TEST YOURSELF: Why so hazy?

TEST YOURSELF: Why so hazy?

Composite showing Chiang Mai city as seen from Doi Suthep on March 5 and March 10 2021, when the PM2.5 level was 70.9 and 114.4 respectively. Photo by Gary Boyle
Composite showing Chiang Mai city as seen from Doi Suthep on March 5 and March 10 2021, when the PM2.5 level was 70.9 and 114.4 respectively. Photo by Gary Boyle

Science explains the sources of Thailand’s PM2.5 pollution

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Read the following story by Gary Boyle from the Bangkok Post. Then, answer the questions that follow.

Chiang Mai spent several days this month as the most polluted city on the planet, with PM2.5 levels reaching 226 microgrammes per cubic meter (μg/m³).

Pollution levels peak in northern Thailand during the burning season -- normally in March and April -- when crop waste burning and forest fires fill the air with smoke, creating a haze so bad that Doi Suthep mountain, on the western edge of the city, cannot be seen.

However, there is now more data available to understand the causes and sources of the smoke, which could help provide a solution.

A report released in February by Greenpeace attributed 14,000 deaths in Thailand in 2020 to air pollution. "PM2.5 is more related to adverse health effects because it's so small that it can enter the bloodstream, similar to smoking," Chiang Mai cardiologist Dr Rungsrit Kanjanavanit said, adding that every 22μg/m³ of PM2.5 is equivalent to everyone -- including babies and old people -- smoking one cigarette.

The Pollution Control Department said the main cause of the northern haze is the large amount of burning on farmland and that the farming of corn is a huge business in the north.

The harvesting of Hed Thob mushrooms is another factor, as hunters burn the forest floor to make picking easier. While there is a local market for the mushrooms, the export market is large -- an estimated 2,120 tonnes in 2019 -- especially to China.

The Charoen Pokphand Group (CP) is Thailand's largest agri-business corporation and grows a lot of corn in northern Thailand.

In response to questions from the Bangkok Post on how the company controls pollution and improves the environment, CP sent a document listing more than 20 CP projects since 2015. However, no information was provided on the length or results of any of the projects.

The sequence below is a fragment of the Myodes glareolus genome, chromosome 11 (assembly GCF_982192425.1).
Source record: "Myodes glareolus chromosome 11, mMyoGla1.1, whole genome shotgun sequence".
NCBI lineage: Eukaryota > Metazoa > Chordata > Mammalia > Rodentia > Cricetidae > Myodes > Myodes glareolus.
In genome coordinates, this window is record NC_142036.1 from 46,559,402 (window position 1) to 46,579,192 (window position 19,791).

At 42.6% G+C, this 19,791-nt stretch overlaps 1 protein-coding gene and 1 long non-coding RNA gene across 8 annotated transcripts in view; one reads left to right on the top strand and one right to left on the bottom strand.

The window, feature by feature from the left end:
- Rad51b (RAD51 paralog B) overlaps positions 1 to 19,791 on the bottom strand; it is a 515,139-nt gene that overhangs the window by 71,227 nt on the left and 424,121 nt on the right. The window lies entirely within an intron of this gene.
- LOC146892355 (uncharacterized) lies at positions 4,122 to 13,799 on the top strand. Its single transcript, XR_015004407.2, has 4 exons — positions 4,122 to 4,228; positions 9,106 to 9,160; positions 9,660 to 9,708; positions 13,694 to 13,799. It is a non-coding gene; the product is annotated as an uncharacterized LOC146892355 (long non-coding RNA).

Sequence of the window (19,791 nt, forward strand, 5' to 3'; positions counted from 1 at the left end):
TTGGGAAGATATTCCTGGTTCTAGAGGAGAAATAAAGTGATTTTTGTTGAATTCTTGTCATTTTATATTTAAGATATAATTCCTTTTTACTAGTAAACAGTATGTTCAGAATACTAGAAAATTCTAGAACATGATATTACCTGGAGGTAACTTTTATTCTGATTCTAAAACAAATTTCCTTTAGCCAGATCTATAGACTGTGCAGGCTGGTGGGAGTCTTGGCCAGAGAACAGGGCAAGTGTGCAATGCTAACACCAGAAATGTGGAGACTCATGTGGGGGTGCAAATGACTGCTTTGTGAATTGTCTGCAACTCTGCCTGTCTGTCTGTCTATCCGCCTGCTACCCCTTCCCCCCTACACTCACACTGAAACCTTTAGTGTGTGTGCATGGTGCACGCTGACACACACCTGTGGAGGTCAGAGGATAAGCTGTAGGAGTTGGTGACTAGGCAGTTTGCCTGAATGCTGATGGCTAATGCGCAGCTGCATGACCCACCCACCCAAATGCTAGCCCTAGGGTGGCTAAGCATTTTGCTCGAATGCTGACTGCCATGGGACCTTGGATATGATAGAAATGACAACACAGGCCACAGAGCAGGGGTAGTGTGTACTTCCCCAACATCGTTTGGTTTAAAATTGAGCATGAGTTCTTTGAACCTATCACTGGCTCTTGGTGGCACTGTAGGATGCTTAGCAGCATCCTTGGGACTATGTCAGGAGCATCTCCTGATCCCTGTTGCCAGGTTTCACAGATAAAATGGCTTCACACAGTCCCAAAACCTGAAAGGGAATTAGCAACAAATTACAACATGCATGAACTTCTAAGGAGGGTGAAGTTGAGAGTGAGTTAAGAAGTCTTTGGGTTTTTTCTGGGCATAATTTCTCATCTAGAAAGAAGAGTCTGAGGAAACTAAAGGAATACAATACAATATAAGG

A scientist from Chiang Mai University said that during 2010 to 2015, 80% of the pollution in Chiang Mai was from Myanmar. Greenpeace blames major Thai farming corporations for investing in Myanmar’s Shan State, which has many fires in corn fields.

Greenpeace wants to be able to identify a hotspot in Shan State and see who owns that land or who supplies the corn production to that area and make them more accountable for the haze.

For those involved, the solution comes down to one factor -- political will. "The government needs to protect the basic right of clean air, that's for sure," Dr Rungsrit said.

Section 1: Write the correct answer in the space provided.
1. Which months have the most smoke in northern Thailand? …………….
2. How many deaths were caused by pollution in Thailand in 2020? …………….
3. How much PM2.5 is the same as smoking a cigarette? …………….
4. What amount of Thai mushrooms were sold overseas in 2019? …………….
5. Which part of Myanmar has many fires?…………..
6. Who does Dr Rungsrit think should deal with pollution? …………….

Section 2: Read the following passage. Then, fill in the blanks with the correct words from the choices given.
"Short-term, we're working on …7… out the fires,” said Chiang Mai’s Vice Governor. “Long-term, we're looking at changing the corn …8… into something that has economic value. Last year the government …9… all burning, but now the burning areas are limited and the goal for this year is to …10… burning by 25%.”

7. __A. giving             __B. having                __C. putting
8. __A. waist                 __B. waste               __C. wasted
9. __A. bans            __B. banning               __C. banned
10. __A. reduced            __B. reduction                __C. reduce

Section 3: Find words that match the following definitions.
11. fine dust or smoke in the air stopping you from seeing things ……………
12. unwanted material left after something is used ……………
13. a heart disease doctor ……………
14. picking and collecting crops or plants …………

Answers: 1. March and April. 2. 14,000. 3. 22μg/m³. 4. 2,120 tonnes. 5. Shan State. 6. the government. 7. c. 8. b. 9. c. 10. c. 11. haze. 12. waste. 13. cardiologist. 14. harvesting.

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